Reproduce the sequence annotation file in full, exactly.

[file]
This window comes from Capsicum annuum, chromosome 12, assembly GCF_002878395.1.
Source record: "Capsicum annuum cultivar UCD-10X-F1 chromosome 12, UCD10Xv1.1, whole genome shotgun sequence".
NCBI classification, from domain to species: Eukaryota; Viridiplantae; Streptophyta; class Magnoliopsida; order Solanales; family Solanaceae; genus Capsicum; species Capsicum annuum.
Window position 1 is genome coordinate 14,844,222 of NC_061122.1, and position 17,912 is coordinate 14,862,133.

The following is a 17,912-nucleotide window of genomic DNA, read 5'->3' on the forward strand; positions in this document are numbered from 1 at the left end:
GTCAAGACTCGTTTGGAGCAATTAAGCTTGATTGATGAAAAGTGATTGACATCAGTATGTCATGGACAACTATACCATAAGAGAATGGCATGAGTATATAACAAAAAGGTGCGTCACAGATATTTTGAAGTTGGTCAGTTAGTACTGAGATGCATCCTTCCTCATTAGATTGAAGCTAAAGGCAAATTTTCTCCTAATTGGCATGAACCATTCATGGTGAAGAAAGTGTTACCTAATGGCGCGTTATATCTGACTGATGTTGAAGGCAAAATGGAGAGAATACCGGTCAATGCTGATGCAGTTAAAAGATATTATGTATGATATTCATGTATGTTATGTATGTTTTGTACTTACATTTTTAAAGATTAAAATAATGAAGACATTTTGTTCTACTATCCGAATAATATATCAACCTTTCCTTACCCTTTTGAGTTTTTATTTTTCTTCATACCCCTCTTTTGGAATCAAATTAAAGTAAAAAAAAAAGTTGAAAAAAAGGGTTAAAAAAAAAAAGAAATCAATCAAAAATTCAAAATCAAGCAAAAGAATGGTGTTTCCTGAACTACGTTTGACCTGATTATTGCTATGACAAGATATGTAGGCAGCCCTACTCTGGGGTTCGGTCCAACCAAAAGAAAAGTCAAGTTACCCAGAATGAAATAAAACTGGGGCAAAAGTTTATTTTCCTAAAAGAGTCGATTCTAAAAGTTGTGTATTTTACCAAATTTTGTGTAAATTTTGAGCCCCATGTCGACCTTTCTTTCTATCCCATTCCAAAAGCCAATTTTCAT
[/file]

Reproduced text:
This window comes from Capsicum annuum, chromosome 12, assembly GCF_002878395.1.
Source record: "Capsicum annuum cultivar UCD-10X-F1 chromosome 12, UCD10Xv1.1, whole genome shotgun sequence".
NCBI classification, from domain to species: Eukaryota; Viridiplantae; Streptophyta; class Magnoliopsida; order Solanales; family Solanaceae; genus Capsicum; species Capsicum annuum.
Window position 1 is genome coordinate 14,844,222 of NC_061122.1, and position 17,912 is coordinate 14,862,133.

The following is a 17,912-nucleotide window of genomic DNA, read 5'->3' on the forward strand; positions in this document are numbered from 1 at the left end:
GTCAAGACTCGTTTGGAGCAATTAAGCTTGATTGATGAAAAGTGATTGACATCAGTATGTCATGGACAACTATACCATAAGAGAATGGCATGAGTATATAACAAAAAGGTGCGTCACAGATATTTTGAAGTTGGTCAGTTAGTACTGAGATGCATCCTTCCTCATTAGATTGAAGCTAAAGGCAAATTTTCTCCTAATTGGCATGAACCATTCATGGTGAAGAAAGTGTTACCTAATGGCGCGTTATATCTGACTGATGTTGAAGGCAAAATGGAGAGAATACCGGTCAATGCTGATGCAGTTAAAAGATATTATGTATGATATTCATGTATGTTATGTATGTTTTGTACTTACATTTTTAAAGATTAAAATAATGAAGACATTTTGTTCTACTATCCGAATAATATATCAACCTTTCCTTACCCTTTTGAGTTTTTATTTTTCTTCATACCCCTCTTTTGGAATCAAATTAAAGTAAAAAAAAAAGTTGAAAAAAAGGGTTAAAAAAAAAAAGAAATCAATCAAAAATTCAAAATCAAGCAAAAGAATGGTGTTTCCTGAACTACGTTTGACCTGATTATTGCTATGACAAGATATGTAGGCAGCCCTACTCTGGGGTTCGGTCCAACCAAAAGAAAAGTCAAGTTACCCAGAATGAAATAAAACTGGGGCAAAAGTTTATTTTCCTAAAAGAGTCGATTCTAAAAGTTGTGTATTTTACCAAATTTTGTGTAAATTTTGAGCCCCATGTCGACCTTTCTTTCTATCCCATTCCAAAAGCCAATTTTCAT